Field-Testing Tyvek 1443R

This year I built a bivy bag out of Tyvek 1443R. Since many people of the MYOG community are wondering how the 1443R performs, I wanted to share my experiences after sleeping in my bivi bag for a couple of nights. I used the bivi bag both as a stand-alone solution as well as in combination with my single-person tent.

According to extremtextil.de, Tyvek 1443R has a hydrostatic head of 750mm which makes it water-repellent but not waterproof. The fabric itself is really easy to handle. You don’t need any special needles or threads. I could tear the material with my own hands but I don’t think you tear it easily by accident.

My bivy bag out of Tyvek 1443R is extremely lightweight
The bivy bag made out of Tyvek 1443R is extremely lightweight
Field-testing the bivy bag on a bike travel
Field-testing the bivy bag on a bike travel

Used stand-alone

Of course the material is not waterproof, so it cannot be used stand-alone on rainy days. Apart from that, the material is also not really windproof. I once had a windy night in the mountains and I have to say it wasn’t too pleasant. I didn’t feel like the temperature inside the bivy bag was much higher than outside.

On the upper hand, the material is extremely breathable. I never had any problems with condensation water at all. It’s also better to have at least an ultralight bivi bag around your sleeping bag as a second layer of shielding. It successfully kept snails away from my sleeping bag and made sure that wet grass didn’t weep my down sleeping bag. A wet bivi bag is still easier to handle than a wet sleeping bag.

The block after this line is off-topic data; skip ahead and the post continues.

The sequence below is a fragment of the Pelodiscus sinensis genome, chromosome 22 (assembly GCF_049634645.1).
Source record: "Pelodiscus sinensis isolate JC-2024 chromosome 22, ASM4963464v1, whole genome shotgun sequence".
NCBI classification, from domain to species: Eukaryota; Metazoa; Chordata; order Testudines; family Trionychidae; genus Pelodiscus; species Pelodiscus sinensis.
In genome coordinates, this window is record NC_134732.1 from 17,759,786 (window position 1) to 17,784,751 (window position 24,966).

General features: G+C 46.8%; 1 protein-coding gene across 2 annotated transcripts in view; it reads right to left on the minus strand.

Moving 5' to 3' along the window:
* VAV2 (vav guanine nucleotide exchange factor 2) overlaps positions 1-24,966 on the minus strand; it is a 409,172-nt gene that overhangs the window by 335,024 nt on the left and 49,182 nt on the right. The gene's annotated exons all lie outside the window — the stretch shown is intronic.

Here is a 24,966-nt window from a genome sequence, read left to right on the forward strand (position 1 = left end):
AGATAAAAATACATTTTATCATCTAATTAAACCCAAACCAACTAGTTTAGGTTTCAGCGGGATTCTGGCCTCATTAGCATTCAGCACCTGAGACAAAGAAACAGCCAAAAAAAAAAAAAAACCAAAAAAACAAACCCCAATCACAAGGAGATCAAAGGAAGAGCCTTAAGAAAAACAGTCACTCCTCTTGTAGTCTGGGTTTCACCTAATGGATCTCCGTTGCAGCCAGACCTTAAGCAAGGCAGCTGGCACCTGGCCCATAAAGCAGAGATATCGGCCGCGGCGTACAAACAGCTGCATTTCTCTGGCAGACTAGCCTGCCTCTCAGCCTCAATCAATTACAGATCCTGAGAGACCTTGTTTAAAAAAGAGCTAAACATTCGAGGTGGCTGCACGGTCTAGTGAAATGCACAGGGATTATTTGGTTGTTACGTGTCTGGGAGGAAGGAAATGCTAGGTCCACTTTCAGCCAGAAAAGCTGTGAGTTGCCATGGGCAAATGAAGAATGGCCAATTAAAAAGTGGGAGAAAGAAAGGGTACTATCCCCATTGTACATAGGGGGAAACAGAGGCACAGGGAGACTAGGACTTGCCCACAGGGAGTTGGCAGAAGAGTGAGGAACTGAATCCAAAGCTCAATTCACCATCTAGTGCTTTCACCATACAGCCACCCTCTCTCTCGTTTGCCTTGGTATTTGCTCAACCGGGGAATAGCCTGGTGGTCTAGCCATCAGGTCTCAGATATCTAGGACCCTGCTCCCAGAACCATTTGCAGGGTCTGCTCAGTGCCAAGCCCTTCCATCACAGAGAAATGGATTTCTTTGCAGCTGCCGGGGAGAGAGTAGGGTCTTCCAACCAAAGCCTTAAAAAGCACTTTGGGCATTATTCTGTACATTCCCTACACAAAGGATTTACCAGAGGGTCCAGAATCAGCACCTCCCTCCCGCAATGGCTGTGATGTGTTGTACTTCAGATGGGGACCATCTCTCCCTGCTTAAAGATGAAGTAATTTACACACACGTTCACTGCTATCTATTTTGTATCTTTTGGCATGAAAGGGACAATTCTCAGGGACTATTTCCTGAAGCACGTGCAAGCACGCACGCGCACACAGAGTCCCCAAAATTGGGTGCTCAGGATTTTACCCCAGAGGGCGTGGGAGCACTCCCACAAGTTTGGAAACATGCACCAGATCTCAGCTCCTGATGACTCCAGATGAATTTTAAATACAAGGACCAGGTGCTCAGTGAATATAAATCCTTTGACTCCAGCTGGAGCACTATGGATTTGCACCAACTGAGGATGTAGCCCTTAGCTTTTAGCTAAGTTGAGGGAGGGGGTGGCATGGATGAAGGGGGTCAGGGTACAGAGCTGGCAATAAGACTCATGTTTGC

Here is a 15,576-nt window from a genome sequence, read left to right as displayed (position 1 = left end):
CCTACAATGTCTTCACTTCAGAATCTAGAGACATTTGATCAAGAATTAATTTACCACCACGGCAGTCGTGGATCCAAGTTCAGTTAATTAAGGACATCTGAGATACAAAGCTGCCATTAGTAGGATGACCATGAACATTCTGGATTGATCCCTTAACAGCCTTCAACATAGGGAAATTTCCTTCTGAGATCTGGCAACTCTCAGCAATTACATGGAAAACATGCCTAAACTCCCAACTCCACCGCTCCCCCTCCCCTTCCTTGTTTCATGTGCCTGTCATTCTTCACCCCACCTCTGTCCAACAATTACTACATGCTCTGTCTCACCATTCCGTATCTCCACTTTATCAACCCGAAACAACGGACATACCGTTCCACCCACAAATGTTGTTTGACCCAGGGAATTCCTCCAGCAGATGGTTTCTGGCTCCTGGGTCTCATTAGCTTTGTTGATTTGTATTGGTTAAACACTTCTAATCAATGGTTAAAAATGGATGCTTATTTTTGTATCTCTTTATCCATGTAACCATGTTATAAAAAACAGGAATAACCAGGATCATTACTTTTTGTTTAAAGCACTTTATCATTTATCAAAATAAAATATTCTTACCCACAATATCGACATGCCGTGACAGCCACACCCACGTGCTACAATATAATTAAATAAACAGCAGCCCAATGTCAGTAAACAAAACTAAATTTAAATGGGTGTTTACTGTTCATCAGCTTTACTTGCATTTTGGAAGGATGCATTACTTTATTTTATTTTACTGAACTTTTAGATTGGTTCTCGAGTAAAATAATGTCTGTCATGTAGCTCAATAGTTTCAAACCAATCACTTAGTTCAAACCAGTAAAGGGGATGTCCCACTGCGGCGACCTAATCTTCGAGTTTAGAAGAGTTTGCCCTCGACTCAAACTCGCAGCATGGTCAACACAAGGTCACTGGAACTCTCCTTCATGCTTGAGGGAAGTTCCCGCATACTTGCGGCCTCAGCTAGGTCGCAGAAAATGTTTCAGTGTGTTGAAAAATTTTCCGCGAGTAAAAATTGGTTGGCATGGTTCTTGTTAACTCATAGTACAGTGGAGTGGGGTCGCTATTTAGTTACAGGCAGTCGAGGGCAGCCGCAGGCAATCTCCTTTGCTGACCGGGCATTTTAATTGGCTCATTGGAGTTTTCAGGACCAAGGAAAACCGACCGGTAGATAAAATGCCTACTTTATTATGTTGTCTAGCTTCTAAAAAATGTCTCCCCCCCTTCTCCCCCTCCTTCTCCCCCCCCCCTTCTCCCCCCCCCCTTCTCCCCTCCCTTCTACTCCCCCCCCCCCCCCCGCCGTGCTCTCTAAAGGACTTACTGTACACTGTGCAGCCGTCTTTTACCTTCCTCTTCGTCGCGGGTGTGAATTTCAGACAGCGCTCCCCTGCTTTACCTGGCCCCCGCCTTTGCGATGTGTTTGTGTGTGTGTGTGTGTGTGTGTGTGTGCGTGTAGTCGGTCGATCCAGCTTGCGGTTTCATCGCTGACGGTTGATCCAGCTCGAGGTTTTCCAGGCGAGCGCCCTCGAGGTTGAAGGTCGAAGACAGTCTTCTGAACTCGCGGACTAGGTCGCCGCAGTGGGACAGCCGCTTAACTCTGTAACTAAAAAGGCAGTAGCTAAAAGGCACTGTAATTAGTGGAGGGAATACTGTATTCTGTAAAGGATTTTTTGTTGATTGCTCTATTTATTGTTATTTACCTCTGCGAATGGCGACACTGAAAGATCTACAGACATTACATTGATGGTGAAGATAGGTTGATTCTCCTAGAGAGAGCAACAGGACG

In combination with a tent

The main use case for me was to use the 1443R Tyvek as a water-repellent layer inside a tent to keep condensation water away from my sleeping bag. I used it in combination with a one-person Vaude Bivi Tent.

Generally, I was satisfied in how the material performed. Some condensation water made it through the material overnight but this was negligible for me. Before I had the bivy bag, my sleeping bag was pretty much soaked and the bivy bag successfully prevented that from happening. I found that the bivy bag dried extremely quickly compared to my down sleeping bag.

Conclusion

All in all, Tyvek 1443R is very useful as a second layer around your sleeping bag. It’s extremely lightweight, water-repellent,  highly breathable, easy to handle and still quite cheap.

It useful as a second-layer around your sleeping bag when used stand-alone to keep away dirt and small amounts of water. It’s the almost perfect material to keep away condensation water from your sleeping bag when used in combination with a tent.

However, you cannot use Tyvek 1443R for a stand-alone waterproof bivy bag. It provides almost zero isolation from low temperatures and is not tearproof enough in the long run. It is simply not built for that task.

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